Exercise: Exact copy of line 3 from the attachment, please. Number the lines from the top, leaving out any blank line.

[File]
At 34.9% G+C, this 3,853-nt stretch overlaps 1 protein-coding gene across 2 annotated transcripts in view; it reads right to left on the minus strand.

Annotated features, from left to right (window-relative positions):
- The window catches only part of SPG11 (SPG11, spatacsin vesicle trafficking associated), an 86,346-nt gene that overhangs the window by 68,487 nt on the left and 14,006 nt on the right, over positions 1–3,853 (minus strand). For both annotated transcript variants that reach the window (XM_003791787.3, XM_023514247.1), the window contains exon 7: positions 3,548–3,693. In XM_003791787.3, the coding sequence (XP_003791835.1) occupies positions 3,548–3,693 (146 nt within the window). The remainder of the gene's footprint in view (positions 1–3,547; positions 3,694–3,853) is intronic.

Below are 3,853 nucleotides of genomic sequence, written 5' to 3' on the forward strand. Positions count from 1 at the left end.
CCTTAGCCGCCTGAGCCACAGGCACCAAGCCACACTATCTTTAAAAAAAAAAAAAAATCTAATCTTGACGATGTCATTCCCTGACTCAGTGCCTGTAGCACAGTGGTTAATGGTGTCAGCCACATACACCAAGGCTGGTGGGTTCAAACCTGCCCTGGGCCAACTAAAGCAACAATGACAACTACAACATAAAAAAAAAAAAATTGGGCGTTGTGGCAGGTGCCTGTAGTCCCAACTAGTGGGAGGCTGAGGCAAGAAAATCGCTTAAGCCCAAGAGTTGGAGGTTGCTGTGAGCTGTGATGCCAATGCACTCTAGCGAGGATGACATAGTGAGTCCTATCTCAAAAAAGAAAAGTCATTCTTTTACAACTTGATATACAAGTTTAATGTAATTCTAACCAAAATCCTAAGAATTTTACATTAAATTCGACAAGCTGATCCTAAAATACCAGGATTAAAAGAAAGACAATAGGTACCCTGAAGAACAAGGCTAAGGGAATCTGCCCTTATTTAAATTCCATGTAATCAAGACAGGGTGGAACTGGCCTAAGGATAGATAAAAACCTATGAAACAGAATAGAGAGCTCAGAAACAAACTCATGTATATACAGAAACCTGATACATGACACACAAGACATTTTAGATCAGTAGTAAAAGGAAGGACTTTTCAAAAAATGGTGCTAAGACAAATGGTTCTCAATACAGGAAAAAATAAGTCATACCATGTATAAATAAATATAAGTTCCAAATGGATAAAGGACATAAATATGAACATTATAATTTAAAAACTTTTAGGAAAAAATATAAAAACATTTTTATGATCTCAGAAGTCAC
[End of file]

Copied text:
- The window catches only part of SPG11 (SPG11, spatacsin vesicle trafficking associated), an 86,346-nt gene that overhangs the window by 68,487 nt on the left and 14,006 nt on the right, over positions 1–3,853 (minus strand). For both annotated transcript variants that reach the window (XM_003791787.3, XM_023514247.1), the window contains exon 7: positions 3,548–3,693. In XM_003791787.3, the coding sequence (XP_003791835.1) occupies positions 3,548–3,693 (146 nt within the window). The remainder of the gene's footprint in view (positions 1–3,547; positions 3,694–3,853) is intronic.